Why do we need an Incident Management Strategy and a Response Plan?
The answer lies in Murphy’s Law which states that “Anything that can go wrong will go wrong“. In real world, things do go wrong, it’s just a matter of time, when? But when things go wrong, we do need to respond effectively and that’s when having a well-defined plan comes to our rescue.
Today we are facing issues like Internal Threat, Hacktivism, Cybercriminals and State sponsored espionage & it feels like probability of something going wrong is more than ever before.
In my first leadership role, I was given the responsibility of running a Security Operation team. One key responsibility that came along with that role was acting as Security Incident Response Leader for the region.
At that time organisation already had a well-defined Security Incident Management Framework, not different from many Incident Management frameworks that exist across our industry. I never questioned the framework and processes that time and adapted it to manage security incidents.
I am sure just like that organisation; every big multi-national organisation has a very well defined and well-rehearsed security incident management plan to respond when it happens. For more than a decade, I have had opportunity to either participate or lead response to variety of security incidents. It’s very difficult to analyse your incident response when it happens as you are very busy managing the situation.
However, once it’s over, that’s the time to go over the timelines and steps taken to respond to an incident. I have followed this practice and I must admit that it has given me useful insights. I have seen not many organisations spend time in conducting review of effectiveness of their plan and response post incident. That’s a missed opportunity.
The problem of most Security Incident Management Strategies can be summed up by this quote from Mike Tyson – “Everybody has a plan until they get punched in the face”
Similarly, most companies believe they have a good security incident management strategy and a plan until they need to respond to an incident. Traditional approaches don’t work because –
- It is assumed that everyone understands their Role and Responsibility and has ability to perform it effectively. Most of organisations have this well documented but it lacks awareness and common understanding of the same. Do executive team, non-executive board members and other key individuals in the organisation know their role and responsibility when this happens within their organisation?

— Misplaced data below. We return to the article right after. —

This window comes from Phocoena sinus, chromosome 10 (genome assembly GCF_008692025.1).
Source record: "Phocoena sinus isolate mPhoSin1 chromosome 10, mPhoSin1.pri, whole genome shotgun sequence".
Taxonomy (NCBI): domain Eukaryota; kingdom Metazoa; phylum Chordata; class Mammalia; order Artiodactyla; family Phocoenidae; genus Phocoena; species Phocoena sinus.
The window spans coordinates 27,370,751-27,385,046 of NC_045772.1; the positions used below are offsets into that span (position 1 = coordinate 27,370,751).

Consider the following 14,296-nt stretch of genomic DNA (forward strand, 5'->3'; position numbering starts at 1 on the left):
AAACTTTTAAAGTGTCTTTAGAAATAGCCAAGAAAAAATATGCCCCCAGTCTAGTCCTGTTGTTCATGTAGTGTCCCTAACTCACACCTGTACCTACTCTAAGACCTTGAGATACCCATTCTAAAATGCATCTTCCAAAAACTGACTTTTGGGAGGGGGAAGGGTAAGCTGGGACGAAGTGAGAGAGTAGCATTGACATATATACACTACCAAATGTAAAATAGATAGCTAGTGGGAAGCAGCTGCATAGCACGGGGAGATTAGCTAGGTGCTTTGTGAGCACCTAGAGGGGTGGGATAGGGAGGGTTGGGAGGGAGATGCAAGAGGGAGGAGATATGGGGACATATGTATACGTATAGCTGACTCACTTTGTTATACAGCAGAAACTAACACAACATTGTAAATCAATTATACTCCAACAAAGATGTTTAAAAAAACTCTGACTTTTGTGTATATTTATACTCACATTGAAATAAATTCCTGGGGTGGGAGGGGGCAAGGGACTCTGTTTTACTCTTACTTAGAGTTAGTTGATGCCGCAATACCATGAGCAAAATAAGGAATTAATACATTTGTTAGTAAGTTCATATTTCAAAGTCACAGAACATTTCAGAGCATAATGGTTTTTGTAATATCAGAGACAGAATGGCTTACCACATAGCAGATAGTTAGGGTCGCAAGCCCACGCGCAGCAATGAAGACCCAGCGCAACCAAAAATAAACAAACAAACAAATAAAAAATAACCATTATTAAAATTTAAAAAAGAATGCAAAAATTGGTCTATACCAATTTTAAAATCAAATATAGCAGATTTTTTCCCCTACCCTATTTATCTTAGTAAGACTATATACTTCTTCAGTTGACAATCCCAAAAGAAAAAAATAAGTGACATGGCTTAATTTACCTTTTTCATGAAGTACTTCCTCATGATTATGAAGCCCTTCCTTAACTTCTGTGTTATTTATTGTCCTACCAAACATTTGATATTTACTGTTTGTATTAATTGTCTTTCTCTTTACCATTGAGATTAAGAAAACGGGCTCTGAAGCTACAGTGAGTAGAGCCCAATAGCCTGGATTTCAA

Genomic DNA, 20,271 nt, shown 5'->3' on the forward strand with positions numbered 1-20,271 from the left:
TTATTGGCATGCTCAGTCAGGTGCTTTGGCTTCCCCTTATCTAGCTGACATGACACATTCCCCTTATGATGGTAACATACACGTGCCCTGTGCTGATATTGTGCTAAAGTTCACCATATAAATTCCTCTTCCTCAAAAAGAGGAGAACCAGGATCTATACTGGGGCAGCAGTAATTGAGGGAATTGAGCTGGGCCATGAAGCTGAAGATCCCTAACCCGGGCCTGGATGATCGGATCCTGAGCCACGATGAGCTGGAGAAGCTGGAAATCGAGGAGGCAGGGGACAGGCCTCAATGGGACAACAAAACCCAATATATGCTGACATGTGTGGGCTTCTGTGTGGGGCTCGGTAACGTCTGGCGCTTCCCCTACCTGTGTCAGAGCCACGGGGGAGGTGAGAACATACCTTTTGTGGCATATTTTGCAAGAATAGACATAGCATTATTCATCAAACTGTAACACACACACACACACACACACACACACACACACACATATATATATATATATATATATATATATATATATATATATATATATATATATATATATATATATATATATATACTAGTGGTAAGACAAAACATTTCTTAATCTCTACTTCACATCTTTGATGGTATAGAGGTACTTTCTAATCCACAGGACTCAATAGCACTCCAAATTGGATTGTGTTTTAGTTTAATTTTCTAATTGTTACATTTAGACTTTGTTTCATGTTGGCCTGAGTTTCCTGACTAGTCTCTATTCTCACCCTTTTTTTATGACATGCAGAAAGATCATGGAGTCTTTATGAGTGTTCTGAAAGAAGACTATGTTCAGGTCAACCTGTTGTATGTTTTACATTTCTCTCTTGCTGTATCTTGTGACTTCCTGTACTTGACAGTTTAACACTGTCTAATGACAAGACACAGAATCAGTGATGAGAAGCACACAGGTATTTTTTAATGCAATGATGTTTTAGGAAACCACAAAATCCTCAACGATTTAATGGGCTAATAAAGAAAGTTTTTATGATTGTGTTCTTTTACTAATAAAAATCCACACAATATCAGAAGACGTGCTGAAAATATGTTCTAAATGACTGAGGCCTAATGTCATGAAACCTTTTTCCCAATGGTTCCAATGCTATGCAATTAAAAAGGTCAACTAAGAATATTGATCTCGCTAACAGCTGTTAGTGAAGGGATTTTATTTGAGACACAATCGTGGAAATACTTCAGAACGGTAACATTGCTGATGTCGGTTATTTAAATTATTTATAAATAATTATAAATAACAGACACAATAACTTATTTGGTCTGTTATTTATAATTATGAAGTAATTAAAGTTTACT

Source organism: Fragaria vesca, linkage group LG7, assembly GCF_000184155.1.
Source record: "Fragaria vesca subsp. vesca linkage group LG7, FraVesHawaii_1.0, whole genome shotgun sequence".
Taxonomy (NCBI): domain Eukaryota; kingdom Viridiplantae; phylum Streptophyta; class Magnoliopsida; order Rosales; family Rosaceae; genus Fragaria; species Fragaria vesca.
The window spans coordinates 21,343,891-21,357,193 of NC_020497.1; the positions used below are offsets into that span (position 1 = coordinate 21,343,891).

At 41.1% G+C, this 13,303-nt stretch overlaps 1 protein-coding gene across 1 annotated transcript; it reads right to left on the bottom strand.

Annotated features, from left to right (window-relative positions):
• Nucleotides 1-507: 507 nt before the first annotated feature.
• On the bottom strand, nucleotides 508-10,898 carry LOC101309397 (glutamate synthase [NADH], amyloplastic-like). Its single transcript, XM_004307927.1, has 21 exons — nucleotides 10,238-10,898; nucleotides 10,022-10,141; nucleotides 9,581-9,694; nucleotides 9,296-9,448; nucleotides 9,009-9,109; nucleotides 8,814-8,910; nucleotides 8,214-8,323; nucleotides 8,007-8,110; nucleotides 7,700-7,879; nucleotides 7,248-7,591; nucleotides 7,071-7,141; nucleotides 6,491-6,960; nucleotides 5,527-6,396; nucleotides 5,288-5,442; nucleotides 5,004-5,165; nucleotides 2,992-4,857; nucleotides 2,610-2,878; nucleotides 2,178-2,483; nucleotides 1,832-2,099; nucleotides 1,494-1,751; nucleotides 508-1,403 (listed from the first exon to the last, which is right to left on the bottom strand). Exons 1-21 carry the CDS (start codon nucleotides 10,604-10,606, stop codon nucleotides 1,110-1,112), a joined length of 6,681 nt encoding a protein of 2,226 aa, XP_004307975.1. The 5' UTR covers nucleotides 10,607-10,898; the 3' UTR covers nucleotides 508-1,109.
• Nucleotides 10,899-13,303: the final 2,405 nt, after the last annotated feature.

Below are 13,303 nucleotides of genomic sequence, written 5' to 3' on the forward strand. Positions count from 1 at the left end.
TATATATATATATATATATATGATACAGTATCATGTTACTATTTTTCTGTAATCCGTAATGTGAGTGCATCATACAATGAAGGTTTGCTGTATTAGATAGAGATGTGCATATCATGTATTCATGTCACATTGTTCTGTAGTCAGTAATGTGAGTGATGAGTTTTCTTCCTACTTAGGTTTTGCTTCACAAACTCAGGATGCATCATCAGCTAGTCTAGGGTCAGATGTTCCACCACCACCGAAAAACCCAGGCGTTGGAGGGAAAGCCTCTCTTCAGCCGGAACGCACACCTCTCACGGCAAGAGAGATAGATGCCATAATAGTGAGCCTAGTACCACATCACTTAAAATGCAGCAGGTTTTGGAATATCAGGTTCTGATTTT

- Most of organisations have well defined Business Continuity and Disaster Recovery Plans which are well rehearsed and tested. Plans are updated regularly and assessed for effectiveness. However, it’s not true for Security Incident Management Plan. Plans do exists but organisations do not rehearse their plan with active participations from all actors involved
- Security Incident Management is still considered as a Technical Job. However you need completely different set of expertise to handle security incidents. It is not an outage issue or service level issue. In some cases, it’s more like a criminal investigation done by agencies like CSI where scene has to be approached with caution, situation needs to be handled diligently and evidences need to be contained in a right manner.
- Another issue around security incident management is “Handling and Managing Communication”. With the evolution of Internet and Social Media Platforms, news spread rapidly and can easily go viral very quickly. LinkedIn Breach is a very good example. LinkedIn took almost 2 days to acknowledge and respond to password breach incidents. By that time thousands of blog posts were created, millions of tweets were floating around this issue. Users were anxious to know if their passwords have been breached. Everyone started changing their passwords etc. The cumulative effect of this was negative backlash for LinkedIn. An important thing people often forget is that once it’s in media it’s out there for others to use and abuse this information. It’s better not to hit the headlines for such reasons in first place. If you do hit the headlines, it’s important to manage the message that needs to be conveyed.
- It’s a lot about Perception Management when that time comes.
Now, coming back to the quote by Mike Tyson again – “Everybody has a plan until they get punched in the face”
It’s better to plan for that punch and simulate that punch so that you know that you are not only ready to take that impact when it happens to you, but also ready to bounce back on your feet. It’s a team work and it’s not a TECHNICAL PROBLEM to be managed by IT. Security Incidents have to be managed collectively by a team involving various functions within an organisation and everyone playing that part effectively.
Last year, I gave a talk on the similar topic “Security Incident Management – How good is your strategy” at CxO Dialogue Information Security & Risk Management 7. Refer to my Slideshare Website for the presentation pack on this topic.